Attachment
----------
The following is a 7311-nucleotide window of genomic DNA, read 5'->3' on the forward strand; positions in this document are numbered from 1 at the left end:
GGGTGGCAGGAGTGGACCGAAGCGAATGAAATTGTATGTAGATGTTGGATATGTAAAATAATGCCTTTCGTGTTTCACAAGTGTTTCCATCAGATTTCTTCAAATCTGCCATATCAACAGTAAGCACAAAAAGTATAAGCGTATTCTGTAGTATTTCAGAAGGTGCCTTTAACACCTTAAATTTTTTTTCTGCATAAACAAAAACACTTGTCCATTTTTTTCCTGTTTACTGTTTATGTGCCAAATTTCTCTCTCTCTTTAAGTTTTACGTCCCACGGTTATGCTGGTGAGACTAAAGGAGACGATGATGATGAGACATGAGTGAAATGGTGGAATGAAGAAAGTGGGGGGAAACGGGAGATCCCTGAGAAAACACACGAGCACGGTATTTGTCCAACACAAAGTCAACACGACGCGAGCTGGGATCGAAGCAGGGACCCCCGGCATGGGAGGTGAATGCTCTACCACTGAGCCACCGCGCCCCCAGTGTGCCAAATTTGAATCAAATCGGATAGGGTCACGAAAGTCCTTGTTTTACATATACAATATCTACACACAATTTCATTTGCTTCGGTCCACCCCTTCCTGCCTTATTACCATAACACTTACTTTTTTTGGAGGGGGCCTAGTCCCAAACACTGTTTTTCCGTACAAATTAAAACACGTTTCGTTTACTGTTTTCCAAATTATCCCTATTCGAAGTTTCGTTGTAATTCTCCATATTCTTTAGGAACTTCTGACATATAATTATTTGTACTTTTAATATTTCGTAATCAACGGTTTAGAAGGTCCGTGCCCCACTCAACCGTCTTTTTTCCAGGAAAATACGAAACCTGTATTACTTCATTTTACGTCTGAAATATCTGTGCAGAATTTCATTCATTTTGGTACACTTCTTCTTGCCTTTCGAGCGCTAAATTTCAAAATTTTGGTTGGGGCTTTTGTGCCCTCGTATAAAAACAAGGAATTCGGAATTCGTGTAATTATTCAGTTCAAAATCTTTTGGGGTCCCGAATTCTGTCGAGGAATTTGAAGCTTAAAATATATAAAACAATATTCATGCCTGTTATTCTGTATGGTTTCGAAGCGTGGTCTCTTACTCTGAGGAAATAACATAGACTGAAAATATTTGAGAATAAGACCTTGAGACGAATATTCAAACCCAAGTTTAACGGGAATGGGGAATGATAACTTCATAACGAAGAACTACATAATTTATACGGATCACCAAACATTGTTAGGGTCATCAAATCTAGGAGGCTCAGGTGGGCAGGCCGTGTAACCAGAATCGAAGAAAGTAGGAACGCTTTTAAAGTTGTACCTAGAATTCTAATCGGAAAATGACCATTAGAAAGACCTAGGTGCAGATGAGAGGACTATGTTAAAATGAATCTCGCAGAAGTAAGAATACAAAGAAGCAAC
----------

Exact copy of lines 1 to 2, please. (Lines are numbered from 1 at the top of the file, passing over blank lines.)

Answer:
The following is a 7311-nucleotide window of genomic DNA, read 5'->3' on the forward strand; positions in this document are numbered from 1 at the left end:
GGGTGGCAGGAGTGGACCGAAGCGAATGAAATTGTATGTAGATGTTGGATATGTAAAATAATGCCTTTCGTGTTTCACAAGTGTTTCCATCAGATTTCTTCAAATCTGCCATATCAACAGTAAGCACAAAAAGTATAAGCGTATTCTGTAGTATTTCAGAAGGTGCCTTTAACACCTTAAATTTTTTTTCTGCATAAACAAAAACACTTGTCCATTTTTTTCCTGTTTACTGTTTATGTGCCAAATTTCTCTCTCTCTTTAAGTTTTACGTCCCACGGTTATGCTGGTGAGACTAAAGGAGACGATGATGATGAGACATGAGTGAAATGGTGGAATGAAGAAAGTGGGGGGAAACGGGAGATCCCTGAGAAAACACACGAGCACGGTATTTGTCCAACACAAAGTCAACACGACGCGAGCTGGGATCGAAGCAGGGACCCCCGGCATGGGAGGTGAATGCTCTACCACTGAGCCACCGCGCCCCCAGTGTGCCAAATTTGAATCAAATCGGATAGGGTCACGAAAGTCCTTGTTTTACATATACAATATCTACACACAATTTCATTTGCTTCGGTCCACCCCTTCCTGCCTTATTACCATAACACTTACTTTTTTTGGAGGGGGCCTAGTCCCAAACACTGTTTTTCCGTACAAATTAAAACACGTTTCGTTTACTGTTTTCCAAATTATCCCTATTCGAAGTTTCGTTGTAATTCTCCATATTCTTTAGGAACTTCTGACATATAATTATTTGTACTTTTAATATTTCGTAATCAACGGTTTAGAAGGTCCGTGCCCCACTCAACCGTCTTTTTTCCAGGAAAATACGAAACCTGTATTACTTCATTTTACGTCTGAAATATCTGTGCAGAATTTCATTCATTTTGGTACACTTCTTCTTGCCTTTCGAGCGCTAAATTTCAAAATTTTGGTTGGGGCTTTTGTGCCCTCGTATAAAAACAAGGAATTCGGAATTCGTGTAATTATTCAGTTCAAAATCTTTTGGGGTCCCGAATTCTGTCGAGGAATTTGAAGCTTAAAATATATAAAACAATATTCATGCCTGTTATTCTGTATGGTTTCGAAGCGTGGTCTCTTACTCTGAGGAAATAACATAGACTGAAAATATTTGAGAATAAGACCTTGAGACGAATATTCAAACCCAAGTTTAACGGGAATGGGGAATGATAACTTCATAACGAAGAACTACATAATTTATACGGATCACCAAACATTGTTAGGGTCATCAAATCTAGGAGGCTCAGGTGGGCAGGCCGTGTAACCAGAATCGAAGAAAGTAGGAACGCTTTTAAAGTTGTACCTAGAATTCTAATCGGAAAATGACCATTAGAAAGACCTAGGTGCAGATGAGAGGACTATGTTAAAATGAATCTCGCAGAAGTAAGAATACAAAGAAGCAAC